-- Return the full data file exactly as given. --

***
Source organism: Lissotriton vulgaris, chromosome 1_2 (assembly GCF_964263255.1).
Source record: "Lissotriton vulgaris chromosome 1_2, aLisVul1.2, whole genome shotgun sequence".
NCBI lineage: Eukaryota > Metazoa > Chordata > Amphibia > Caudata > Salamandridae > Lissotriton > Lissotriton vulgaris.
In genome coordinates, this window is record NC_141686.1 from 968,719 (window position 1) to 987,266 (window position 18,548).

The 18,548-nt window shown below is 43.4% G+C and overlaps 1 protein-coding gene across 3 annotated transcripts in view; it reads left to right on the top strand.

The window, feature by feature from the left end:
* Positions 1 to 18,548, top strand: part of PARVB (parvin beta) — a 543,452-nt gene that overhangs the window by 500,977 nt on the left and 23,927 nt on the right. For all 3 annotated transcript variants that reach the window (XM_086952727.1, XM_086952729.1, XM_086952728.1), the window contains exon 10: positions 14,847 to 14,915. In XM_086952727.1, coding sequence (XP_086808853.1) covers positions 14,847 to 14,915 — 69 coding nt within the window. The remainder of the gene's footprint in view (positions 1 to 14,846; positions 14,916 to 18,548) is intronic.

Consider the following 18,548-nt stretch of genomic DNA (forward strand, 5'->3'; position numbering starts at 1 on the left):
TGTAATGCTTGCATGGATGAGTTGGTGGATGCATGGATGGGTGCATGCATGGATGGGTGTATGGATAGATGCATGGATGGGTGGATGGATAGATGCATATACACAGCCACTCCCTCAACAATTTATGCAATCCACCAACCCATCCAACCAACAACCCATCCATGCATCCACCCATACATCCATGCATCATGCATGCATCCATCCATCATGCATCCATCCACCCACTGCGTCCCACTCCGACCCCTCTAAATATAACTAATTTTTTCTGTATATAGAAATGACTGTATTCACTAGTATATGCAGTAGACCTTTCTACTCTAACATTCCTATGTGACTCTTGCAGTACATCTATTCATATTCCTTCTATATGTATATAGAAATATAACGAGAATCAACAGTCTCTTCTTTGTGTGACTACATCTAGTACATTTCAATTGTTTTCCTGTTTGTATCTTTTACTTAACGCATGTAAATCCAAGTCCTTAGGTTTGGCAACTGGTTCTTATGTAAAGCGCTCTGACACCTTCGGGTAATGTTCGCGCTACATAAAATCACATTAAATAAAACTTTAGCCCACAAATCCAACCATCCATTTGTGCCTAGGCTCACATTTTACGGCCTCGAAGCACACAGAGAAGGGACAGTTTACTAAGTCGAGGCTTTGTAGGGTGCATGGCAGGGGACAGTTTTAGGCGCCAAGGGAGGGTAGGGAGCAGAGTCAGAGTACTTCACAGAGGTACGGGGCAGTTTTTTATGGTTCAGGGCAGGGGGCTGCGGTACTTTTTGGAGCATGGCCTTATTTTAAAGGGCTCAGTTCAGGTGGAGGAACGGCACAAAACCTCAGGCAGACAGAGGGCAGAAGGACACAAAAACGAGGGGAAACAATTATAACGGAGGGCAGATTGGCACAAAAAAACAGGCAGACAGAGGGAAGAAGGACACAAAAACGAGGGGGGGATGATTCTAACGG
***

Source organism: Lissotriton vulgaris, chromosome 1_2 (assembly GCF_964263255.1).
Source record: "Lissotriton vulgaris chromosome 1_2, aLisVul1.2, whole genome shotgun sequence".
NCBI lineage: Eukaryota > Metazoa > Chordata > Amphibia > Caudata > Salamandridae > Lissotriton > Lissotriton vulgaris.
In genome coordinates, this window is record NC_141686.1 from 968,719 (window position 1) to 987,266 (window position 18,548).

The 18,548-nt window shown below is 43.4% G+C and overlaps 1 protein-coding gene across 3 annotated transcripts in view; it reads left to right on the top strand.

The window, feature by feature from the left end:
* Positions 1 to 18,548, top strand: part of PARVB (parvin beta) — a 543,452-nt gene that overhangs the window by 500,977 nt on the left and 23,927 nt on the right. For all 3 annotated transcript variants that reach the window (XM_086952727.1, XM_086952729.1, XM_086952728.1), the window contains exon 10: positions 14,847 to 14,915. In XM_086952727.1, coding sequence (XP_086808853.1) covers positions 14,847 to 14,915 — 69 coding nt within the window. The remainder of the gene's footprint in view (positions 1 to 14,846; positions 14,916 to 18,548) is intronic.

Consider the following 18,548-nt stretch of genomic DNA (forward strand, 5'->3'; position numbering starts at 1 on the left):
TGTAATGCTTGCATGGATGAGTTGGTGGATGCATGGATGGGTGCATGCATGGATGGGTGTATGGATAGATGCATGGATGGGTGGATGGATAGATGCATATACACAGCCACTCCCTCAACAATTTATGCAATCCACCAACCCATCCAACCAACAACCCATCCATGCATCCACCCATACATCCATGCATCATGCATGCATCCATCCATCATGCATCCATCCACCCACTGCGTCCCACTCCGACCCCTCTAAATATAACTAATTTTTTCTGTATATAGAAATGACTGTATTCACTAGTATATGCAGTAGACCTTTCTACTCTAACATTCCTATGTGACTCTTGCAGTACATCTATTCATATTCCTTCTATATGTATATAGAAATATAACGAGAATCAACAGTCTCTTCTTTGTGTGACTACATCTAGTACATTTCAATTGTTTTCCTGTTTGTATCTTTTACTTAACGCATGTAAATCCAAGTCCTTAGGTTTGGCAACTGGTTCTTATGTAAAGCGCTCTGACACCTTCGGGTAATGTTCGCGCTACATAAAATCACATTAAATAAAACTTTAGCCCACAAATCCAACCATCCATTTGTGCCTAGGCTCACATTTTACGGCCTCGAAGCACACAGAGAAGGGACAGTTTACTAAGTCGAGGCTTTGTAGGGTGCATGGCAGGGGACAGTTTTAGGCGCCAAGGGAGGGTAGGGAGCAGAGTCAGAGTACTTCACAGAGGTACGGGGCAGTTTTTTATGGTTCAGGGCAGGGGGCTGCGGTACTTTTTGGAGCATGGCCTTATTTTAAAGGGCTCAGTTCAGGTGGAGGAACGGCACAAAACCTCAGGCAGACAGAGGGCAGAAGGACACAAAAACGAGGGGAAACAATTATAACGGAGGGCAGATTGGCACAAAAAAACAGGCAGACAGAGGGAAGAAGGACACAAAAACGAGGGGGGGATGATTCTAACGG